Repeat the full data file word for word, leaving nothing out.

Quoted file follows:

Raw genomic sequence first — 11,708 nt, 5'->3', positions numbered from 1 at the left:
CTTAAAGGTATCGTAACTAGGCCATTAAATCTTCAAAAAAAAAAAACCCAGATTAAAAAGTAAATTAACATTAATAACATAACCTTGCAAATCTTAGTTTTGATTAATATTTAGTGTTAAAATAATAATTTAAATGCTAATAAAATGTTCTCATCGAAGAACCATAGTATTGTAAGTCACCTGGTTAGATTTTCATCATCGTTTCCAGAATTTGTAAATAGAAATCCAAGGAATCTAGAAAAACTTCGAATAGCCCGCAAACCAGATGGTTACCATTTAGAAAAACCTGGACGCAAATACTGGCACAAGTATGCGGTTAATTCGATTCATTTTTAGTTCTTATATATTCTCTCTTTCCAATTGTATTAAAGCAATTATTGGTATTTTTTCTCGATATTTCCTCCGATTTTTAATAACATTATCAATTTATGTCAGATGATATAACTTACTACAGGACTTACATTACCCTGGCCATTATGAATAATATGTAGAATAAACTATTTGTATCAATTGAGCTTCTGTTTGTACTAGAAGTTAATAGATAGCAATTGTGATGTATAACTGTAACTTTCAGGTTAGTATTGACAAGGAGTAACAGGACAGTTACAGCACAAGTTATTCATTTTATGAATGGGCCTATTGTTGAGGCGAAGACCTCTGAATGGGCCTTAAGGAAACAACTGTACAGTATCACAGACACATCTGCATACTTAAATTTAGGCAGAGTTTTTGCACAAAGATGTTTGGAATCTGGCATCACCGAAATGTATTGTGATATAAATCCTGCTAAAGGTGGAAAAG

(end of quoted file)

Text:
Raw genomic sequence first — 11,708 nt, 5'->3', positions numbered from 1 at the left:
CTTAAAGGTATCGTAACTAGGCCATTAAATCTTCAAAAAAAAAAAACCCAGATTAAAAAGTAAATTAACATTAATAACATAACCTTGCAAATCTTAGTTTTGATTAATATTTAGTGTTAAAATAATAATTTAAATGCTAATAAAATGTTCTCATCGAAGAACCATAGTATTGTAAGTCACCTGGTTAGATTTTCATCATCGTTTCCAGAATTTGTAAATAGAAATCCAAGGAATCTAGAAAAACTTCGAATAGCCCGCAAACCAGATGGTTACCATTTAGAAAAACCTGGACGCAAATACTGGCACAAGTATGCGGTTAATTCGATTCATTTTTAGTTCTTATATATTCTCTCTTTCCAATTGTATTAAAGCAATTATTGGTATTTTTTCTCGATATTTCCTCCGATTTTTAATAACATTATCAATTTATGTCAGATGATATAACTTACTACAGGACTTACATTACCCTGGCCATTATGAATAATATGTAGAATAAACTATTTGTATCAATTGAGCTTCTGTTTGTACTAGAAGTTAATAGATAGCAATTGTGATGTATAACTGTAACTTTCAGGTTAGTATTGACAAGGAGTAACAGGACAGTTACAGCACAAGTTATTCATTTTATGAATGGGCCTATTGTTGAGGCGAAGACCTCTGAATGGGCCTTAAGGAAACAACTGTACAGTATCACAGACACATCTGCATACTTAAATTTAGGCAGAGTTTTTGCACAAAGATGTTTGGAATCTGGCATCACCGAAATGTATTGTGATATAAATCCTGCTAAAGGTGGAAAAG